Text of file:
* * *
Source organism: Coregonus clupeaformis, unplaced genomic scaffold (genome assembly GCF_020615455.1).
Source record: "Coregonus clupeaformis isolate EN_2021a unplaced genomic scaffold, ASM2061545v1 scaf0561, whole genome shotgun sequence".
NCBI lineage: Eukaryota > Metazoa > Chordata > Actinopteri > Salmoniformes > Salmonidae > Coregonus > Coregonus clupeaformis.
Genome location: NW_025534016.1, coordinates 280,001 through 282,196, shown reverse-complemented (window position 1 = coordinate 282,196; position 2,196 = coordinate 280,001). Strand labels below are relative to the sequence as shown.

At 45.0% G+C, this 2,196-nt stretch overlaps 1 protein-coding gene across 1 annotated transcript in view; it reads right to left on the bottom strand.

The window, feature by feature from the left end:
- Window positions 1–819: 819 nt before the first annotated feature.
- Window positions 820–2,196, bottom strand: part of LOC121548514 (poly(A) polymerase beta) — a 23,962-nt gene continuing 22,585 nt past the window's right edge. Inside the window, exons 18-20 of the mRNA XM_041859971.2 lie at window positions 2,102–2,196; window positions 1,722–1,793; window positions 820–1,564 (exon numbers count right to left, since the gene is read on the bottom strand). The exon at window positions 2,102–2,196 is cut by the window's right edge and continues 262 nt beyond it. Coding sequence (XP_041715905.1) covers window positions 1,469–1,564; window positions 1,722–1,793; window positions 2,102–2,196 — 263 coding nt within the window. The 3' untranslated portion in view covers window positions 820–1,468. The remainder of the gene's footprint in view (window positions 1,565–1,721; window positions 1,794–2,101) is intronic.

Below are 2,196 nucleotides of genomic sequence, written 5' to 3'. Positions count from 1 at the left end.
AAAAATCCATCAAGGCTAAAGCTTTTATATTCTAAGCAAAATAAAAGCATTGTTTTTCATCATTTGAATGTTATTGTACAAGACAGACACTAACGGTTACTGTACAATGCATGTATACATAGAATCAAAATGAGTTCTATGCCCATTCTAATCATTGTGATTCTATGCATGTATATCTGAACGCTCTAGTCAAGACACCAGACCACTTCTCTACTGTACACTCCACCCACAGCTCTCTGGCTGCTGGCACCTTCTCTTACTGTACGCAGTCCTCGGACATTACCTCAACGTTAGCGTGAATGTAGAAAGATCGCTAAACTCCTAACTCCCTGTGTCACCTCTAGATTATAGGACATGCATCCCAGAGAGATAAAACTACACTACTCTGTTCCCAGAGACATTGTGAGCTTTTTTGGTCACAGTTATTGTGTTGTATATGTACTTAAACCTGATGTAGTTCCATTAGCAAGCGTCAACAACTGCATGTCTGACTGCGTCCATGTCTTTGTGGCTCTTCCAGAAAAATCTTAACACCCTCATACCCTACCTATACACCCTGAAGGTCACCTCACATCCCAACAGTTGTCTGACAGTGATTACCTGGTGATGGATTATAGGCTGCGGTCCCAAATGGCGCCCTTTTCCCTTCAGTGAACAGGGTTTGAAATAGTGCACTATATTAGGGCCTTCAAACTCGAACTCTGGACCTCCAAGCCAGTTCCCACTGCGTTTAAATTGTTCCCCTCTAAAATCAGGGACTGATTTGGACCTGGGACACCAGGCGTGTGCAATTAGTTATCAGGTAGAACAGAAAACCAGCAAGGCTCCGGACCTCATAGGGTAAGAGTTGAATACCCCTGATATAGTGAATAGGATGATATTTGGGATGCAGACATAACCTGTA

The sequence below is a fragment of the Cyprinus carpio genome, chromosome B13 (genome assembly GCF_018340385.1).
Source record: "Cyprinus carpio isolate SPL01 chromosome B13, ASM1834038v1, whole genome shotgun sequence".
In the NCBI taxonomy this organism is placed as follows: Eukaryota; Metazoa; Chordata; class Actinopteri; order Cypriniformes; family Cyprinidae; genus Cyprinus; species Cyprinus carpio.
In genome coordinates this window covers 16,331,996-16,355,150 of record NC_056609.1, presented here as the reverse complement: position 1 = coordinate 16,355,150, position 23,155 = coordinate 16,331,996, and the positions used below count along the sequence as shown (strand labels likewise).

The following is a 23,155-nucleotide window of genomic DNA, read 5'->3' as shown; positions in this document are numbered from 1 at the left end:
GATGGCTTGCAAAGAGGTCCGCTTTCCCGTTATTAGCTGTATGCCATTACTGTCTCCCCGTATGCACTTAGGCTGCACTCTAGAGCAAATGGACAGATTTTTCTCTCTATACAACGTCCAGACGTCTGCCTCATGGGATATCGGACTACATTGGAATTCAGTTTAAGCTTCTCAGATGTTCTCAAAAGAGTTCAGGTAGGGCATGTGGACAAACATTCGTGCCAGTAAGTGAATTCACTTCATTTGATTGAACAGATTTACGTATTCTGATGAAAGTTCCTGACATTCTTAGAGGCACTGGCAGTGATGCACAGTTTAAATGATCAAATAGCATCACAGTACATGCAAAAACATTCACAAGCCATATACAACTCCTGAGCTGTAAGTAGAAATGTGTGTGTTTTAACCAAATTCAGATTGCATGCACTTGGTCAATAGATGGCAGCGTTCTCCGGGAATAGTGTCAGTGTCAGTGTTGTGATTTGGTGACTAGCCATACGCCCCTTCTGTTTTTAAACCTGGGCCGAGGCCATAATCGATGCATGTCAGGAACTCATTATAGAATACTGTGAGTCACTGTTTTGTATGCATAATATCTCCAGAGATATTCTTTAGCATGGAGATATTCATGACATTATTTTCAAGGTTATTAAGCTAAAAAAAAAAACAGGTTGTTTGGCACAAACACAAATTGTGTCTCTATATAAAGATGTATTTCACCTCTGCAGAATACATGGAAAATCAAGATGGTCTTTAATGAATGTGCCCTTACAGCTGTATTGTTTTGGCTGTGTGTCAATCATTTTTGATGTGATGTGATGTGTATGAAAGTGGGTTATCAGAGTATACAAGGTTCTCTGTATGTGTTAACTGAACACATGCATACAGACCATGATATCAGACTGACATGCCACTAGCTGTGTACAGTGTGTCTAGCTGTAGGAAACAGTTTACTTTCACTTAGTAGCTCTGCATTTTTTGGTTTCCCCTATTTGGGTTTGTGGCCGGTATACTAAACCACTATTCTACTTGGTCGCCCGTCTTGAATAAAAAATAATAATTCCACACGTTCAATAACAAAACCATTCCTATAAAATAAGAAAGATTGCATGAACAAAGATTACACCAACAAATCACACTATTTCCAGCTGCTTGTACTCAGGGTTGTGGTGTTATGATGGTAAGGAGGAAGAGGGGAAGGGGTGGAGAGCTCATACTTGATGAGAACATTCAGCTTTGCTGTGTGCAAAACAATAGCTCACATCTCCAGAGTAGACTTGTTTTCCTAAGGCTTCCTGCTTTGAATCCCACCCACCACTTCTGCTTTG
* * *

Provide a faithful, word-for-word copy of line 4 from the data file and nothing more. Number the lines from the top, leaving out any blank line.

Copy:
Genome location: NW_025534016.1, coordinates 280,001 through 282,196, shown reverse-complemented (window position 1 = coordinate 282,196; position 2,196 = coordinate 280,001). Strand labels below are relative to the sequence as shown.